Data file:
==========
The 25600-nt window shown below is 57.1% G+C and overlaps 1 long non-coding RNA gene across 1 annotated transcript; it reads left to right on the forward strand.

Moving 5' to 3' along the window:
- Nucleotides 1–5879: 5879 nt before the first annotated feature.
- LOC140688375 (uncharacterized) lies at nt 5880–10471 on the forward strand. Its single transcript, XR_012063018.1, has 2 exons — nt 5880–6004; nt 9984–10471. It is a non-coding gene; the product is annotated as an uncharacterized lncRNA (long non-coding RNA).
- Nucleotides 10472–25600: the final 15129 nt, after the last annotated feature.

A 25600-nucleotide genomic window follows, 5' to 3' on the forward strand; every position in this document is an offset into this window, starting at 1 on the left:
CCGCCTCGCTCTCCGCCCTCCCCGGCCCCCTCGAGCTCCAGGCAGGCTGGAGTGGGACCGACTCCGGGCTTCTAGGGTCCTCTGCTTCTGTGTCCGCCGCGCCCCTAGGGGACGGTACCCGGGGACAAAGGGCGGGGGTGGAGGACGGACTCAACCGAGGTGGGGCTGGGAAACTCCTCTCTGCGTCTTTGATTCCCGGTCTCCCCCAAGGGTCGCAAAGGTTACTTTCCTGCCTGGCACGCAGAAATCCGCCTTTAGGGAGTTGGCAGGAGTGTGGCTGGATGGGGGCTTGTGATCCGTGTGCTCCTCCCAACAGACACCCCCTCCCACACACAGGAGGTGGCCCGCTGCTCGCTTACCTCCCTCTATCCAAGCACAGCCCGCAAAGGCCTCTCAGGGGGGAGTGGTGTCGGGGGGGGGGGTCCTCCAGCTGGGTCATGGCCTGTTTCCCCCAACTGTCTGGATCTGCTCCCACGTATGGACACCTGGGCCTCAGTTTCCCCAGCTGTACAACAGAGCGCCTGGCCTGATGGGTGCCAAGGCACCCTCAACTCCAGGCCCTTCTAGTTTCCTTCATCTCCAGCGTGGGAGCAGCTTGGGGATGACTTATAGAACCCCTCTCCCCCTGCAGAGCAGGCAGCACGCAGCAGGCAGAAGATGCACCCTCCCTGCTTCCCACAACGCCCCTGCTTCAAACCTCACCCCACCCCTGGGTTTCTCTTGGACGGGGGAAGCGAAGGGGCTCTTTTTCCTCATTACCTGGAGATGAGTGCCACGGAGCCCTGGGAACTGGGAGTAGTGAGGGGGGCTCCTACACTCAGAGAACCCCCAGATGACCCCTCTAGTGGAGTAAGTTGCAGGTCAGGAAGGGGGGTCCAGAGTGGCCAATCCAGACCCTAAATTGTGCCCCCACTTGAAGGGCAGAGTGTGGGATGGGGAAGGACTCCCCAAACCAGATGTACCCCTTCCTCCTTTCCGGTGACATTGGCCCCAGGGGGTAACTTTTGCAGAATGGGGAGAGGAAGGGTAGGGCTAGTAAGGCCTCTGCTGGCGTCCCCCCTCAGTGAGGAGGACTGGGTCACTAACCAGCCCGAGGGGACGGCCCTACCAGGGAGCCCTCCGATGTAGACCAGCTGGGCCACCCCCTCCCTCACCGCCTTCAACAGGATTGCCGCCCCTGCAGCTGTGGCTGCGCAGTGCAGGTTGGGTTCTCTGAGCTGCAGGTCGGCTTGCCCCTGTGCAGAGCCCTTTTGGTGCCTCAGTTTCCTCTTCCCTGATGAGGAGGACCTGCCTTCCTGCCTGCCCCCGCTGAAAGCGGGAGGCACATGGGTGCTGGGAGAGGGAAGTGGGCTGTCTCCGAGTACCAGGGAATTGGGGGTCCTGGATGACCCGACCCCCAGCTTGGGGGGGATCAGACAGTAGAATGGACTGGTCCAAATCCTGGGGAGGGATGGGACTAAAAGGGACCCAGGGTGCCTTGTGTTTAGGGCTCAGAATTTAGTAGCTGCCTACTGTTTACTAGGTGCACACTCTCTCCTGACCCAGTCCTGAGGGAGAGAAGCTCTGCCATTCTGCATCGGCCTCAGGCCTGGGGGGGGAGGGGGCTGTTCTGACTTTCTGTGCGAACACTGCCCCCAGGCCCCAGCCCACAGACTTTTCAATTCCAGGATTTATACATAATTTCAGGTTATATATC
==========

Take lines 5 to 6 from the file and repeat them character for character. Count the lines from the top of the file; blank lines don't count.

- Nucleotides 10472–25600: the final 15129 nt, after the last annotated feature.

A 25600-nucleotide genomic window follows, 5' to 3' on the forward strand; every position in this document is an offset into this window, starting at 1 on the left: